7. We used to have a similar system in the UK, kids were tested at 11 and then went to Grammar or secondary modern school. It was scrapped in the mid 1970s to give rise to the comprehensive- one school for children of all abilities. The problem with the secondary modern was that it essentially predetermined that those childern would have manual or technical careers aged 11, without them having any say themselves. If you differ the type of teaching that each child gets, you take away their ability to improve their lot in life, along with any incentive to try. Certainly the tiered system is likely to help the most talented kids, but it surely isn’t worth it if it’s to the detriments of children of lower abilities.

    • I had thought it sounded harsh, but at least in Germany the child always has the option of testing into high grades, either at the end of their current schools education, or when ever they wish. Also tailoring education to their level will more likely help them achive academically rather than forcing them into a high grade than they can handle.

      • Being able to test up is certainly preferable to being stuck permanently, but it seems like it’s asking a lot of very young children – to have enough passion about their education to actively campaign to leave their peers and move to a new school where they may be at the bottom rather than the top. I can’t imagine that many teenagers have that much drive. The tools to do the best they can should be automatically at their disposal – it’s unfair to ask kids to fight for them

  8. Living in Portugal, I feel that there is a lot to do here concerning education. Thanks for visiting my blog. Be in touch. Browse through the category sections, I feel you may find something of your interest.

  9. I think it’s a matter of being different. Telling our children that it is most definitely ok to be different and to accept, for example, that academia isn’t for everyone is something every parent should do. Beating the system ain’t going to happen but supporting our young ones is something everyone can do. Education isn’t everything. Bringing smart, independent-thinking and creative people into this world, is.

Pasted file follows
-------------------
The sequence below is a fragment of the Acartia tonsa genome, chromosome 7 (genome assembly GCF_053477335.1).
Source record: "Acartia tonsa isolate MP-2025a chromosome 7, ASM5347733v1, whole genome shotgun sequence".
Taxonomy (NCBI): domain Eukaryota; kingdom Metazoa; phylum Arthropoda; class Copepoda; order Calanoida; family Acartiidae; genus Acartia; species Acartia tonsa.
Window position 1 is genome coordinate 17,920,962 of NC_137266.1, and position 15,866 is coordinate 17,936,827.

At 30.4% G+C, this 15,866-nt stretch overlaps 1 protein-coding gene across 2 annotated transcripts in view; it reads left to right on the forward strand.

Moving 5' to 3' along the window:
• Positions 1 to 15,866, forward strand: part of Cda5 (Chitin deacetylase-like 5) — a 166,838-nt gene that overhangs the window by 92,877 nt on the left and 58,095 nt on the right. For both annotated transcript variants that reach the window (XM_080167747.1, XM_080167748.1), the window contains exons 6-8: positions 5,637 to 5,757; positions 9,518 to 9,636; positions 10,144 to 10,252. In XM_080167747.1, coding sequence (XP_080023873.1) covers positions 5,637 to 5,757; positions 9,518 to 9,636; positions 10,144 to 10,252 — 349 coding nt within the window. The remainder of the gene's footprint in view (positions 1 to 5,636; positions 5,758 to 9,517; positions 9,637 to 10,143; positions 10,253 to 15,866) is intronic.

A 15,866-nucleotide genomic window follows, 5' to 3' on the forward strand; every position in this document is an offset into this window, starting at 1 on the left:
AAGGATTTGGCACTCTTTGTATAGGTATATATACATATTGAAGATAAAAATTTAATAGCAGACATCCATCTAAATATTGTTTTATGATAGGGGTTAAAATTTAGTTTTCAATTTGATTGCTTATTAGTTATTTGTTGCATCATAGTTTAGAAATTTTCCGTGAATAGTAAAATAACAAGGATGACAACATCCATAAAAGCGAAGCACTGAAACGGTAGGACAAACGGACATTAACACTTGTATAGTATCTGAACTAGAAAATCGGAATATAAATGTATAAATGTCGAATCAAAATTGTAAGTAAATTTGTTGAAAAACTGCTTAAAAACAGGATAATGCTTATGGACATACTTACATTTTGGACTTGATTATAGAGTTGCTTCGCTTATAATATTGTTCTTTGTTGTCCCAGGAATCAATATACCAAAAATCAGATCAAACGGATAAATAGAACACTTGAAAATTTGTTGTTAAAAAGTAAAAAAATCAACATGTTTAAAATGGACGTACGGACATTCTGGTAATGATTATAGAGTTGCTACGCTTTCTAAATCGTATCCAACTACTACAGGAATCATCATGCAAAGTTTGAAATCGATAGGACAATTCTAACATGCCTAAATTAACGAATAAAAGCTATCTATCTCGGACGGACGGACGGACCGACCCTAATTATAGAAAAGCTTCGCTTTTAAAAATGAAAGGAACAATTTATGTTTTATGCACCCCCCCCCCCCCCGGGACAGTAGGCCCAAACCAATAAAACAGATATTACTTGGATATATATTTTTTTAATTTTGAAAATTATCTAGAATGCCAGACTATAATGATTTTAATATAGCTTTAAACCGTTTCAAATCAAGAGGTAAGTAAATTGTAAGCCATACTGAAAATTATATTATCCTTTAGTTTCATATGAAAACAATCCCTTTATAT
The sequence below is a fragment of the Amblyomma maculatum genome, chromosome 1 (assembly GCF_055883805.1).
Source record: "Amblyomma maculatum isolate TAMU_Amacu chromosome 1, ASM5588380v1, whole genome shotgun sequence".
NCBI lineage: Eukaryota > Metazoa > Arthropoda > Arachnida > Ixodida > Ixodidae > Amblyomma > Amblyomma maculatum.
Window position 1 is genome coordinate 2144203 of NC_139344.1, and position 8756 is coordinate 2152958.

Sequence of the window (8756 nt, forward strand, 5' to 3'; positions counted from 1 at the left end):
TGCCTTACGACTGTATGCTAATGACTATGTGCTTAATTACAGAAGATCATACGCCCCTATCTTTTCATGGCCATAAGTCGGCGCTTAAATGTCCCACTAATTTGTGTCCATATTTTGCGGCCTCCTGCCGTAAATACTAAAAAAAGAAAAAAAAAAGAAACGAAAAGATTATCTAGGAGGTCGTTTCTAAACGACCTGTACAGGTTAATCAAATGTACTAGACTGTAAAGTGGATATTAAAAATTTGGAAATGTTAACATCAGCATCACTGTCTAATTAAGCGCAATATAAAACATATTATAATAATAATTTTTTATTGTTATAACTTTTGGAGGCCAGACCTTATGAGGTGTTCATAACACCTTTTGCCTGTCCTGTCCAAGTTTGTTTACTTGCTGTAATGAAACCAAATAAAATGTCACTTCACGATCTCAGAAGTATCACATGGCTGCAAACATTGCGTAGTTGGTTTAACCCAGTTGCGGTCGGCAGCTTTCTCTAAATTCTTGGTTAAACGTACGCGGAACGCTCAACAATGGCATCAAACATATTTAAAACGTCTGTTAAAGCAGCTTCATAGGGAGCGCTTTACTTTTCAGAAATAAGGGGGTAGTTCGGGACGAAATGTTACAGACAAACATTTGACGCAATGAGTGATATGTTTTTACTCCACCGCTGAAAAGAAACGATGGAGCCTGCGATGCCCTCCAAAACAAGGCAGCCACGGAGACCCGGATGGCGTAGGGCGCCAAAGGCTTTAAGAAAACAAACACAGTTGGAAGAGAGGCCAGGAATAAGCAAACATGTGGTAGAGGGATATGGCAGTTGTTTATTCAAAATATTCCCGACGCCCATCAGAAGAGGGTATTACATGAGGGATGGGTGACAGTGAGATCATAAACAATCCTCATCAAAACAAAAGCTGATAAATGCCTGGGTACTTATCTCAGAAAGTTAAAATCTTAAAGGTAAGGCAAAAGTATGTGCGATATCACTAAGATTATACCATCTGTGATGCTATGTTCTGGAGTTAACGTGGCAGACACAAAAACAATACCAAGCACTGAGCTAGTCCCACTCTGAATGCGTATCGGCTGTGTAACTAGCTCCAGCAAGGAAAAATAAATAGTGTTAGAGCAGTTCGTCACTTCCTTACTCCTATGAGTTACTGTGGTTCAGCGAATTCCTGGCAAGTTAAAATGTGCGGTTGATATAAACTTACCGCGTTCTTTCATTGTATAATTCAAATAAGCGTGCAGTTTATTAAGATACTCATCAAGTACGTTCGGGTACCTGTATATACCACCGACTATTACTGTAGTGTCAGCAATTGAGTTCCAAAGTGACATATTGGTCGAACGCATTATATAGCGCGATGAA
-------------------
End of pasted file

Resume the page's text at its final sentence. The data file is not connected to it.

Great post by the way.

  10. You’re right. The system appears very harsh, but the ability to test up does allow for late-bloomers to change their life course. Flexibility is key in education. Not everybody matures at the same rate and often very brilliant people are the worst students until their education intersects with their brilliance. The United States used to have a very flexible, but rigorous system of education. We produced a lot of technical innovators … far more than Europe or Asia. But if you research some of the folks that brought us our modern age of technological achievement, you’ll find many of them were late-bloomers and educational-seekers. Some of them teachers did label as idiots at age 10. Thomas Edison, for one. But they turned out to be brilliant, mainly because they could move on down the road to another school and get a fresh start with a different set of teachers and continue their haphazard education. Then the Baby Boom happened and we began to “track” people — oh, yes, the United States flirted with this system in some school districts in the 50s and 60s. I think it’s one reason we started to lose our innovators. Because records now follow a student from school to school, there is no fresh start and far fewer accidental intersections with whatever your passion might become.

    Oddly, it was the push for everyone to go to college/university that seems to have created a rigid system that destroys innovation. Everyone should have the opportunity to seek higher education, but not everyone should do it. I know a young man who was salutatorian of his high school who chose to go to trade school because a local company would pay his tuition. He’s now pulling down high-five figures as a diesel mechanic and going back to school in the evenings to explore his intellectual options.

    That’s a good thing!